Last year's Western Montana Fair didn't go exactly to plan. Blisteringly hot temperatures and a midweek thunderstorm helped push attendance numbers down. Of the people who did go, many complained that the attractions weren't worth the entrance fees. There were fewer vendors than in years past, leaving many empty booths inside the Commercial Building. Some lamented the loss of horse racing. But nothing disappointed like the carnival.
Faced with a myriad of problems including an ownership conflict and personnel shortages, Royal West Amusements and Inland Empire Shows arrived late and couldn't open with the fair on the first day.
"I'm sure that it had a big effect on last year's attendance," says Missoula County Fairgrounds Director Steve Earle. "We had kids lined up out here bawling."
Once the company did set up, Earle saw holes in the midway. Of the required 31 rides, Royal West/Inland Empire only had 22 or 23. To make matters worse, several of the most popular rides were broken and closed for most or all of the fair.
"It looked good from the outside, looked like a bunch of shrubs in a circle," says Earle. "But then you walked into a little amphitheater and you were like, 'Hey man, looks like something goes here.'"
Due to the company's poor performance, carnival revenues were down and the fair lost $7,500 after it negotiated a settlement to cover the losses. Coincidentally, Royal West/Inland Empires' contract with the fair expired in 2012. Despite an invitation to rebid, the company declined.
Five new offers to provide the Western Montana Fair's carnival came from as far away as California and Texas, but North Star Amusements of Billings and Cody, Wyo., won the rights. For the first time in 54 years, the Missoula County Fair has a new carnival.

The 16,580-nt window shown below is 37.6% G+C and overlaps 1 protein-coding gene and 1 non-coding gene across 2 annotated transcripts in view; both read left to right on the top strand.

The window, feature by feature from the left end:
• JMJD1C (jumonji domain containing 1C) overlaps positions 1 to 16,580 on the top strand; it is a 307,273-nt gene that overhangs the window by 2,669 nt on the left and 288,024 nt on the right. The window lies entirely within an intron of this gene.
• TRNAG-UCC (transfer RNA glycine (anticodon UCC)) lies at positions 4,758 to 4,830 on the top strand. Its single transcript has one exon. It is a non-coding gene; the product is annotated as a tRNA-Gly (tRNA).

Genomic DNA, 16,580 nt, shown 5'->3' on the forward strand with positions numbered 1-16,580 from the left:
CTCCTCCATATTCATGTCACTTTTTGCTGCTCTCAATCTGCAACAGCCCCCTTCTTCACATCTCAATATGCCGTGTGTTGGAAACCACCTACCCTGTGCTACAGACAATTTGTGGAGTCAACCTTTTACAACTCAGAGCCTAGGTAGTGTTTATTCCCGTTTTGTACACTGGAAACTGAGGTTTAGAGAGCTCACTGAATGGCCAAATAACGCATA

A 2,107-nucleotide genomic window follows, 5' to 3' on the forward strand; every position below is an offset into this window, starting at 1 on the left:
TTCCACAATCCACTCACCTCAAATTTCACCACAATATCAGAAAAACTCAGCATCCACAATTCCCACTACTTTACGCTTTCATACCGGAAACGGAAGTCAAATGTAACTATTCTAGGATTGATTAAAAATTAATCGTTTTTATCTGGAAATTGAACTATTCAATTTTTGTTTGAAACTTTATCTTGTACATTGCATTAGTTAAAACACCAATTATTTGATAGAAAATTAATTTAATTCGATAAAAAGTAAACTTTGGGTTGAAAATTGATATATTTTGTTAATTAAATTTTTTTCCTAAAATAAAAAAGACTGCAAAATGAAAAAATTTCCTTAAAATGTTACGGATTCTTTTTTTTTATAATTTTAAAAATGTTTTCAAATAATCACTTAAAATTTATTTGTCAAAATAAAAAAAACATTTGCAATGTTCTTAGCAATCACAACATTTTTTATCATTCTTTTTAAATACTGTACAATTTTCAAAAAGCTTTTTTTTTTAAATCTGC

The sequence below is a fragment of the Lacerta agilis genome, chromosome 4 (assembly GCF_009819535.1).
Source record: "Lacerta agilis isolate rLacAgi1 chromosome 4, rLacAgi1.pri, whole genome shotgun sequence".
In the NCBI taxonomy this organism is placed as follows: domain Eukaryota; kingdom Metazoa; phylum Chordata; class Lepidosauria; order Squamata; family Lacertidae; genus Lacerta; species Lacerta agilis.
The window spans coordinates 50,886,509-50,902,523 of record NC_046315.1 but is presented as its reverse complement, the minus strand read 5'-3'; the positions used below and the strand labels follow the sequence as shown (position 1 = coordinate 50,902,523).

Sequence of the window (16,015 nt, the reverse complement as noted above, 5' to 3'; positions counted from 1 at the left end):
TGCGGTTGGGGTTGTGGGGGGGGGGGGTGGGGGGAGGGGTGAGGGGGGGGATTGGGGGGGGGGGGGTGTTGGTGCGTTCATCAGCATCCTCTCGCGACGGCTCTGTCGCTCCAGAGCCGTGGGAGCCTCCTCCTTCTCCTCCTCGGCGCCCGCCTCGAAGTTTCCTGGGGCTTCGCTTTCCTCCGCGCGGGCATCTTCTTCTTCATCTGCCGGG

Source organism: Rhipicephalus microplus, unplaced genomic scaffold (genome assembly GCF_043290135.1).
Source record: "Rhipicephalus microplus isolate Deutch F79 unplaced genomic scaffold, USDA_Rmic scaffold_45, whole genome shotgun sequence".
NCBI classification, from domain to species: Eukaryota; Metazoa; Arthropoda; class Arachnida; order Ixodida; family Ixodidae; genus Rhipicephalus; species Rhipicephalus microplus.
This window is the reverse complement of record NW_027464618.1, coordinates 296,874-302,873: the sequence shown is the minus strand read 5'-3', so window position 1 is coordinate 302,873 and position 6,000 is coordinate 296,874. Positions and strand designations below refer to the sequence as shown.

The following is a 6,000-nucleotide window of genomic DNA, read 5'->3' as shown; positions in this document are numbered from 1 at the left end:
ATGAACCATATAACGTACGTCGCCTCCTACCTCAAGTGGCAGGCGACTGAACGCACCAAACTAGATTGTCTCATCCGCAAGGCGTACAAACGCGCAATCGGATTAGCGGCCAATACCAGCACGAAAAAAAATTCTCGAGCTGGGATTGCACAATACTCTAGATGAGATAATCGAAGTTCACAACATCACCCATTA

"We're pretty excited," says Earle. "They had great local references and we're expecting a good turnout."
North Star promises to bring at least 31 rides and a minimum of 20 games. "A lot of people have basically the same rides but we have a lot of bigger ones," says North Star office manager Arlene Lauer.
Included in the lineup are usual staples like the Zipper, Typhoon, Gravitron, Kamikaze and, of course, a Ferris wheel. Among the newer rides in north Star's repertoire is Pharaoh's Fury, a giant boat that swings through the air as King Tut's face looks out from the twin bows. The Tilt-A-Whirl has a plaque that explains the ride's history as a carnival classic.
Second-generation carny Kenny Andrade says the Zipper has been his favorite ride for his entire life. Now that he's operating the ride, he's "living the dream." Known as one of the most nauseating attractions at the carnival, Andrade assures that he usually take it easy on the controls, unless someone really wants a wild experience.
"Lots of people act tough before they get on, but halfway through and they're done," he says. "I've seen a grown man cry and puke at the same time on this thing."
Becky Barnes retired from the carnival business after 13 years, only to come back as a food vendor because she missed the people so much. "I couldn't get away, going to certain towns just feels like coming home," she says.
Based on her years of experience, Barnes offers a classic itinerary for those looking to take in the carnival. She suggests starting with a game that'll guarantee a prize, such as the balloon pop or bottle bust, and then riding one of the classic attractions, like the Kamikaze or ferris wheel. Candied apples or cotton candy is a must.
If you have little kids, she says stick to the easy stuffespecially if they're easily spooked. "It's crazy but they always like the simplest stuff," Barnes says. "They'll wear themselves out in the glass houses and obstacle courses. The most popular of all though is the super slide, which is cool because parents can ride it too without feeling silly."
For kids feeling a little braver, try the Bear Affair. It's a family ride where up to six people at a time sit inside the belly of an enormous bear that could pass for Smokey's cousin.
The game area offers attractions that guarantee prizes every time to ones so hard that the carnies themselves swear they're impossible. Wacky Wire is similar to the board game Operation. To win, players have to slide a metal ring down a twisted and spinning wire without the two touching.
"It's easily the hardest one we have," says game operator Mike Holcomb. "I don't know how anyone can beat it."
Earle, who is stepping down as fairgrounds director later this summer, is anxious to see how the new carnival plays out. But that nervous energy will not translate to him getting in line.
"It looks fun," he says. " But I don't think I'll be out there riding anything."